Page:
The coolness of a giant, the warmth of the Northern Irish and the relief of a hot toddy

Northern Ireland is a beautiful place.  I think it incites fear in people who have never been there because of its recently violent history, but it is wonderful.  As evocative as the Republic of Ireland, but part of the United Kingdom, it’s a place I couldn’t leave as quickly as I thought I would.

I began my time in Derry, in the northwestern part of Northern Ireland.  The rolling hills covered with silently expressive stone circles are freckled with natural wonders and stuck in the middle like a rowdy cousin are cities with very violent pasts.  Recent pasts.  Walking down the streets of Derry, you can see murals still being painted by Irish Catholics fighting for their freedom from the Protestants and the UK.  You can go into a shop and someone will point out that the next road over used to be covered in glass thrown from one side to the other, stopping only for women and their shopping bags.  People hated the other side so much that violence became regular in some places.  People here can tell you all about it.  From memory.  Not from a book or what they learned in school or stories passed down.  They lived this history.  This is their history.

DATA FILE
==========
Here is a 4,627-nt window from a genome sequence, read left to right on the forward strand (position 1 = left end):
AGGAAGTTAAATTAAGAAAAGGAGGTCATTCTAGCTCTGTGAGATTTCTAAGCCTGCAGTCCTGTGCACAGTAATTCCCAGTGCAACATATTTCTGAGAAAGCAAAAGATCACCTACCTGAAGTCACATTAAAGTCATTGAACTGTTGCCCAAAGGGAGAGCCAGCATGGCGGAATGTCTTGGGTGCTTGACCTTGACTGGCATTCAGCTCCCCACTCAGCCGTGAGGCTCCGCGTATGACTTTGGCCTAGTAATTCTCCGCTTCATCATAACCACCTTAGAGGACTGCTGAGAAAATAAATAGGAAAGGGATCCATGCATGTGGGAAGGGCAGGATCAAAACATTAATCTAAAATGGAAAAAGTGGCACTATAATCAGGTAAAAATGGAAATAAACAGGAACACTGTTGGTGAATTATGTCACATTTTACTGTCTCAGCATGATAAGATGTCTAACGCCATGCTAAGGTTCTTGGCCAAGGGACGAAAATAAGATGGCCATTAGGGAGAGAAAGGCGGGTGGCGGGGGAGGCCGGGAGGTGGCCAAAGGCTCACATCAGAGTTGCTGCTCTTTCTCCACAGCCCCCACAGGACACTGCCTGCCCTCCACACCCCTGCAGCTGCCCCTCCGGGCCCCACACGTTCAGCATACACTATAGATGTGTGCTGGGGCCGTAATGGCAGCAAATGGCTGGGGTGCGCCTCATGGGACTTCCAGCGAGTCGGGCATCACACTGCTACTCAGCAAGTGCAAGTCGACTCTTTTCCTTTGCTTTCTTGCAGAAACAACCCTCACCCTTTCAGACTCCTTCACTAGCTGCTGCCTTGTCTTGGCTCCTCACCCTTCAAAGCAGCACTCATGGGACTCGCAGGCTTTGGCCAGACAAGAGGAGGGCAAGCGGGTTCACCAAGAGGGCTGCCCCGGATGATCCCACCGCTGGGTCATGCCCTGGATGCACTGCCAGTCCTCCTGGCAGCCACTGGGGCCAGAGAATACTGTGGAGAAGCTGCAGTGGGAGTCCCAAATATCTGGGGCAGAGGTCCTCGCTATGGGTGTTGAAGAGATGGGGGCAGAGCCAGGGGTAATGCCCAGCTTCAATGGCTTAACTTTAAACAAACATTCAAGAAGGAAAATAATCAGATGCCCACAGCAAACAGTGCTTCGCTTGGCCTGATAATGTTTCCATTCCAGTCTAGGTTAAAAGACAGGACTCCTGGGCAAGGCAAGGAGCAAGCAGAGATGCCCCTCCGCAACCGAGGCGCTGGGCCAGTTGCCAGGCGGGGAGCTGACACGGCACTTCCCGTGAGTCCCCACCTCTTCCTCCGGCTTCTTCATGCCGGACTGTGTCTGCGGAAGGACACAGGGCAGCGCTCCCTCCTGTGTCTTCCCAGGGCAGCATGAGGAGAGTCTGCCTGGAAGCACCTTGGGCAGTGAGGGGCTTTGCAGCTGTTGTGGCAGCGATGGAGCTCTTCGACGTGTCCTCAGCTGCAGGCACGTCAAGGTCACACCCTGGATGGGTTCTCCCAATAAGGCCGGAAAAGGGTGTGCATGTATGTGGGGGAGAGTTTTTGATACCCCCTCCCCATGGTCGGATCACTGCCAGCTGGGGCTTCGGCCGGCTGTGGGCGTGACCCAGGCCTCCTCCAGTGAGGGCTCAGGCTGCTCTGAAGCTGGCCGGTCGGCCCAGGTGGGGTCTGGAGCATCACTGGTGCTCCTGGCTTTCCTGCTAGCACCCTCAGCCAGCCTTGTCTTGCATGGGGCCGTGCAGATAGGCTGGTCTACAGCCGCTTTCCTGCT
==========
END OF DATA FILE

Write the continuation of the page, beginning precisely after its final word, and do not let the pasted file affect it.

Amidst all the violent history, there is beautiful countryside, satisfyingly heavy food and single malt whisky that is a cure for just about any illness.  I was lucky enough to experience all of these (the last one twice!) and became a fan of Northern Ireland.

The Giant’s Causeway is a magnificent natural wonder.  On the north coast of Northern Ireland, apparently the Irish warrior Finn McCool (anyone with a name like that must have a myth made up about him!) was meant to fight his Scottish opponent but (depending on the story) either fell asleep or chickened out.  Regardless, his wife put a blanket over him and when the opponent arrived, she pretended it was their child.  The Scotsman was terrified that the baby was so big and was positive Finn must be a giant.  In terror, he ran back to Scotland, tearing up the seabed as he went.  Today, thousands of hexagonal basalt columns form stepping stones into the sea where he supposedly ran.  Besides the columns, steep solidified lava cliffs have tightrope-like walkways between the cliffs and the sea.

Giant’s Causeway

I was lucky enough to meeting up with some Canadian travelers who had rented a car, so I joined them on to Belfast.  We took a long, scenic road (there are no other roads worth taking, I think!) along the coast.  We stopped at a few places and arrived in Belfast mid-afternoon.

I wandered around Belfast with another of my host’s guests trying to find a CouchSurfing meeting.  Unfortunately, we couldn’t find the pub, so we found one of the many great pubs in Belfast and ordered drinks.  I was completely unaware of my magical money-saving tactic in bars until the American I was with ordered a Jack and Coke to the tune of about $9 and I nonchalantly ordered a Guinness (I realize it’s Irish, not Northern Irish, but it’s a lot more local than Jack Daniels) for about $3!  It pays to support local brews… well, it saves, at least!